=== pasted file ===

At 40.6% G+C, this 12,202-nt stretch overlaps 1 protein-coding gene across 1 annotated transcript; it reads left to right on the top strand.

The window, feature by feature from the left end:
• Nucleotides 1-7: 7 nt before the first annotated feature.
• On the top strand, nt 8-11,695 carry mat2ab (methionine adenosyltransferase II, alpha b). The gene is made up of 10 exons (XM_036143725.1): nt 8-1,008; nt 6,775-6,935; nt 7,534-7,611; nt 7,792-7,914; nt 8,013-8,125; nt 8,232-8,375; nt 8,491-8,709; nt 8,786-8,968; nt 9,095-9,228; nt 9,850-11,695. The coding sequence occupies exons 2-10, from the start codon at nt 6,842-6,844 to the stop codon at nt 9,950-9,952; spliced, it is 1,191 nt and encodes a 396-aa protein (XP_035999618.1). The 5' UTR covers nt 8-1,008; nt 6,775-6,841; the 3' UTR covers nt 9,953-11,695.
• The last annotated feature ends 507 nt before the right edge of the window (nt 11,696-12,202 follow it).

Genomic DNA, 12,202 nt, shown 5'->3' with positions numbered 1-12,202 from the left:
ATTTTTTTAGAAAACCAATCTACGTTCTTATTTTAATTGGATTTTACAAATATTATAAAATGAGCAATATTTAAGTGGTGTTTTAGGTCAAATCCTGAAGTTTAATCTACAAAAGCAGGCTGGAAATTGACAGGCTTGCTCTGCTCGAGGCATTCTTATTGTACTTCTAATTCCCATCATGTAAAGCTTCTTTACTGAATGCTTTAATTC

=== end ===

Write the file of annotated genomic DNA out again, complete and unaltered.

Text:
At 40.6% G+C, this 12,202-nt stretch overlaps 1 protein-coding gene across 1 annotated transcript; it reads left to right on the top strand.

The window, feature by feature from the left end:
• Nucleotides 1-7: 7 nt before the first annotated feature.
• On the top strand, nt 8-11,695 carry mat2ab (methionine adenosyltransferase II, alpha b). The gene is made up of 10 exons (XM_036143725.1): nt 8-1,008; nt 6,775-6,935; nt 7,534-7,611; nt 7,792-7,914; nt 8,013-8,125; nt 8,232-8,375; nt 8,491-8,709; nt 8,786-8,968; nt 9,095-9,228; nt 9,850-11,695. The coding sequence occupies exons 2-10, from the start codon at nt 6,842-6,844 to the stop codon at nt 9,950-9,952; spliced, it is 1,191 nt and encodes a 396-aa protein (XP_035999618.1). The 5' UTR covers nt 8-1,008; nt 6,775-6,841; the 3' UTR covers nt 9,953-11,695.
• The last annotated feature ends 507 nt before the right edge of the window (nt 11,696-12,202 follow it).

Genomic DNA, 12,202 nt, shown 5'->3' with positions numbered 1-12,202 from the left:
ATTTTTTTAGAAAACCAATCTACGTTCTTATTTTAATTGGATTTTACAAATATTATAAAATGAGCAATATTTAAGTGGTGTTTTAGGTCAAATCCTGAAGTTTAATCTACAAAAGCAGGCTGGAAATTGACAGGCTTGCTCTGCTCGAGGCATTCTTATTGTACTTCTAATTCCCATCATGTAAAGCTTCTTTACTGAATGCTTTAATTC